Early morning sunlight slanted off of the water as two parallel columns of potential guards jogged through knee deep water at Playa del Muerto in Boca Del Rio, Mexico. Mixed with the bird calls, sounds of waves and a slight breeze, was the raspy panting sounds of the group’s efforts.
Strain showed on the faces of many of the lifeguard candidates as they struggled to follow the whistle commands. One blast for start/stop. Two to start sprints from the back of the columns to the front. Multiple short blasts to switch columns. Early morning beachgoers, joggers, and vendors setting up for the day looked on as the went to deeper water, then back to the shallows, and up on the beach around obstacles. Galveston Beach Patrol Lifeguards Stephen Limones and Bill Bower joined a couple of experienced lifeguards to keep the columns in line and following the whistle commands I gave.
For almost 20 years Galveston has had a relationship with the “conurbada” (joined city) of Veracruz and Boca del Rio, Mexico. Years ago the head of Beach Patrol at that time, Vic Maceo, and I joined a delegation to our sister city. While there we noticed they had lifeguards covering their beaches, which were similar to ours in many ways. We walked down to talk to a lifeguard tower and met Juan Canananga, who ended up being a good friend of mine for many years. He introduced us to other guards who explained that they’d only started their lifeguard program the year before and were figuring out how to lifeguard based on two sources. The first was the many people in the area who were fishermen and surfers who understood the ocean’s intricacies. The second was an American television show called “Guardianes de la Bahia”, which we all know as “Baywatch”. They started the program because of the large numbers of drownings the year before. I don’t remember the number, but I do remember them telling us that they averaged about 35 drowning deaths a year. We found out that they had two new jet skis but didn’t have any formal training in swimming or lifesaving techniques. From there, lifeguards did what they do all over the world. We helped each other.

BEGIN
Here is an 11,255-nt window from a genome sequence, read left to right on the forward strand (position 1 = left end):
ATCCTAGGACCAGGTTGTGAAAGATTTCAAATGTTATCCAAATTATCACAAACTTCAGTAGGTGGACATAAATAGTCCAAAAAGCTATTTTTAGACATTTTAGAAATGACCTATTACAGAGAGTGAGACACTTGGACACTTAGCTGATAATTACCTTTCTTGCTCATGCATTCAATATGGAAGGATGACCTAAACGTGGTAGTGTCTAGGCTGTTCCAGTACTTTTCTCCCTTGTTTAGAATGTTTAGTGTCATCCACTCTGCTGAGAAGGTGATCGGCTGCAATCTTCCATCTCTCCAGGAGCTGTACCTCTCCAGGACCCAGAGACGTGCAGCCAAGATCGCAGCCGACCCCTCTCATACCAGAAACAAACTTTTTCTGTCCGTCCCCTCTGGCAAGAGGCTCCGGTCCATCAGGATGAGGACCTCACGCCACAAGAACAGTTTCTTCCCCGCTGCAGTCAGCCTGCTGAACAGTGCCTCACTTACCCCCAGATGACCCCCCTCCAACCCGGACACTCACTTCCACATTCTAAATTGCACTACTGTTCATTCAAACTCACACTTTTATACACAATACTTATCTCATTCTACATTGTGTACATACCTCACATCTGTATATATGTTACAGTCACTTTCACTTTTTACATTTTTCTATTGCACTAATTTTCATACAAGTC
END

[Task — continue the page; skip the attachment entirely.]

Our exchange program has lasted for close to two decades. We have gone down there and they’ve come up here. We taught lifesaving techniques and returned with knowledge that has helped us immensely related to Mexican and Latino culture, ways to collaboratively work with other public safety groups, and how to manage large tourist crowds. They see immense amounts of visitors and put a lot of resources into beach and tourist management. They’ve now dropped their average drowning rate 35 to 5 annually as a result of all of this.
This year was special because we co-taught with the newly formed National Mexican Lifesaving Federation, which we’ve been working collaboratively towards for over a decade. They will take the lead from here. But that’s a whole different story!